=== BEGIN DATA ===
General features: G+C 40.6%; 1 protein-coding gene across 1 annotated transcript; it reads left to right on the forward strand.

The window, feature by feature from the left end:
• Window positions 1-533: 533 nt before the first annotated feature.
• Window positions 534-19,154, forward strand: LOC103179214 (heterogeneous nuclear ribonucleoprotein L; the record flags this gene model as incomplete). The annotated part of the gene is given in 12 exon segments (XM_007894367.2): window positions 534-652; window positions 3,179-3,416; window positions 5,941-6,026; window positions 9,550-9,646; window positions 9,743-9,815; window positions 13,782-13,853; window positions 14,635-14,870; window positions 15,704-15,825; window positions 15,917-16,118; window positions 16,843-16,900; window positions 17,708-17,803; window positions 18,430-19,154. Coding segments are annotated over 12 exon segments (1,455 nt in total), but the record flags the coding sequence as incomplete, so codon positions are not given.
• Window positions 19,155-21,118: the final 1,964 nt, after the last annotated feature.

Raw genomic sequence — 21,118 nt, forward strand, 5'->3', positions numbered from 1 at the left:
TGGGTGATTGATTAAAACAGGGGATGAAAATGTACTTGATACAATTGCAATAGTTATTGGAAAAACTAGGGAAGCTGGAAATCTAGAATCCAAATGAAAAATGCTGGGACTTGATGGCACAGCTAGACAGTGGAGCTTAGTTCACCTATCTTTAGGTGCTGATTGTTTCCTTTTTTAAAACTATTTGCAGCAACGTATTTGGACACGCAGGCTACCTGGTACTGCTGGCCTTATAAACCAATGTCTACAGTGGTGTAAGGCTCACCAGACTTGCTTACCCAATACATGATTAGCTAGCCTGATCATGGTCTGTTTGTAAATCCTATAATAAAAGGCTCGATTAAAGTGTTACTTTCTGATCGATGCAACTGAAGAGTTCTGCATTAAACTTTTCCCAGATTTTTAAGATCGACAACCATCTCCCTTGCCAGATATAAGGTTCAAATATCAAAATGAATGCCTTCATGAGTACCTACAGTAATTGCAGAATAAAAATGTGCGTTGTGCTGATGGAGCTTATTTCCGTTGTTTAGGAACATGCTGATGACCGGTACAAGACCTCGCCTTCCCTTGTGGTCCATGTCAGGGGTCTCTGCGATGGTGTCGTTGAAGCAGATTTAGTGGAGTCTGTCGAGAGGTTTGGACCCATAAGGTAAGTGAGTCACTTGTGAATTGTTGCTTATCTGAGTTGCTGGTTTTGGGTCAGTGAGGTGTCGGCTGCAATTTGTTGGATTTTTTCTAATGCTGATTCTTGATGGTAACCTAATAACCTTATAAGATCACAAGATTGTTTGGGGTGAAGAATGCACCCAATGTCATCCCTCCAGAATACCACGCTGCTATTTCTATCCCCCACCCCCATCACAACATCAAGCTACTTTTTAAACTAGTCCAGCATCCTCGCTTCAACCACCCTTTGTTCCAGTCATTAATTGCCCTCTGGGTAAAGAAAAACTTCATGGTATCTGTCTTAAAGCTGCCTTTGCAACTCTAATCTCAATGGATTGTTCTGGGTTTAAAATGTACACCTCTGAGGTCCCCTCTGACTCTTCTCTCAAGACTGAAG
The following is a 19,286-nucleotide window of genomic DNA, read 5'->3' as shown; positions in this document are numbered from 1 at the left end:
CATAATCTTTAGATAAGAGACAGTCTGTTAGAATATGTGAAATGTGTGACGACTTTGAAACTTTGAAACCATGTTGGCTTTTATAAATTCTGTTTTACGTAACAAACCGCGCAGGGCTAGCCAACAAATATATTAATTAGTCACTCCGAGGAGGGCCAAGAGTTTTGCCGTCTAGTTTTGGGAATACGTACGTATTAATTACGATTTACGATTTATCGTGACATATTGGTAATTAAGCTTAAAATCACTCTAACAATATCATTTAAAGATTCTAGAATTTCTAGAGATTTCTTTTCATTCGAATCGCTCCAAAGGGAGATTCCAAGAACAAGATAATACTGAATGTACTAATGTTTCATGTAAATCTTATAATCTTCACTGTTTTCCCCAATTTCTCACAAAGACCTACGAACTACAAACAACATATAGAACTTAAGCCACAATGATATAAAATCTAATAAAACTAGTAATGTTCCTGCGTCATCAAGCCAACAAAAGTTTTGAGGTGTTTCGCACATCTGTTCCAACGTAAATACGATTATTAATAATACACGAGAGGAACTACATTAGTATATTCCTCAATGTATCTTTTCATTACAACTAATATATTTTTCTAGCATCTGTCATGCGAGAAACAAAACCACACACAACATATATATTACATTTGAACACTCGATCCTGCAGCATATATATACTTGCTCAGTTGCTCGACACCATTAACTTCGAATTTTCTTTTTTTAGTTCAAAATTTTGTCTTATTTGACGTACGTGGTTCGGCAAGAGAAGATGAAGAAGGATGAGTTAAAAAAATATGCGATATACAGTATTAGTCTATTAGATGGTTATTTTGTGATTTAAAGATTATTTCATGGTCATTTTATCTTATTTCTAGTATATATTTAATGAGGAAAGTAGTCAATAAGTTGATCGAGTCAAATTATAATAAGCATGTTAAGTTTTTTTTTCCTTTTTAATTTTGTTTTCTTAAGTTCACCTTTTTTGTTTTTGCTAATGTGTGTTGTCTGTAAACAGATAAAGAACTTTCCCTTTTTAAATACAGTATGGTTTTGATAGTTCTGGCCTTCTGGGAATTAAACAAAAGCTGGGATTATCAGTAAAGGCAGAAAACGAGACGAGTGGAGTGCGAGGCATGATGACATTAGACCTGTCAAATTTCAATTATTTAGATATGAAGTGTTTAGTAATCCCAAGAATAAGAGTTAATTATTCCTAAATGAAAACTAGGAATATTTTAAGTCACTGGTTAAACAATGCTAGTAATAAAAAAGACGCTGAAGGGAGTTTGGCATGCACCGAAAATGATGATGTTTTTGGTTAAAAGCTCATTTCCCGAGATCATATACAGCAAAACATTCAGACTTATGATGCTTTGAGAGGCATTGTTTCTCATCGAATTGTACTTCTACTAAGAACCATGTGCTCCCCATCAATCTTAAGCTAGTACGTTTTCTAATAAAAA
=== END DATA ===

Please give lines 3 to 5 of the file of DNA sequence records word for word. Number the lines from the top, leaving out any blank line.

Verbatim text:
• Window positions 1-533: 533 nt before the first annotated feature.
• Window positions 534-19,154, forward strand: LOC103179214 (heterogeneous nuclear ribonucleoprotein L; the record flags this gene model as incomplete). The annotated part of the gene is given in 12 exon segments (XM_007894367.2): window positions 534-652; window positions 3,179-3,416; window positions 5,941-6,026; window positions 9,550-9,646; window positions 9,743-9,815; window positions 13,782-13,853; window positions 14,635-14,870; window positions 15,704-15,825; window positions 15,917-16,118; window positions 16,843-16,900; window positions 17,708-17,803; window positions 18,430-19,154. Coding segments are annotated over 12 exon segments (1,455 nt in total), but the record flags the coding sequence as incomplete, so codon positions are not given.
• Window positions 19,155-21,118: the final 1,964 nt, after the last annotated feature.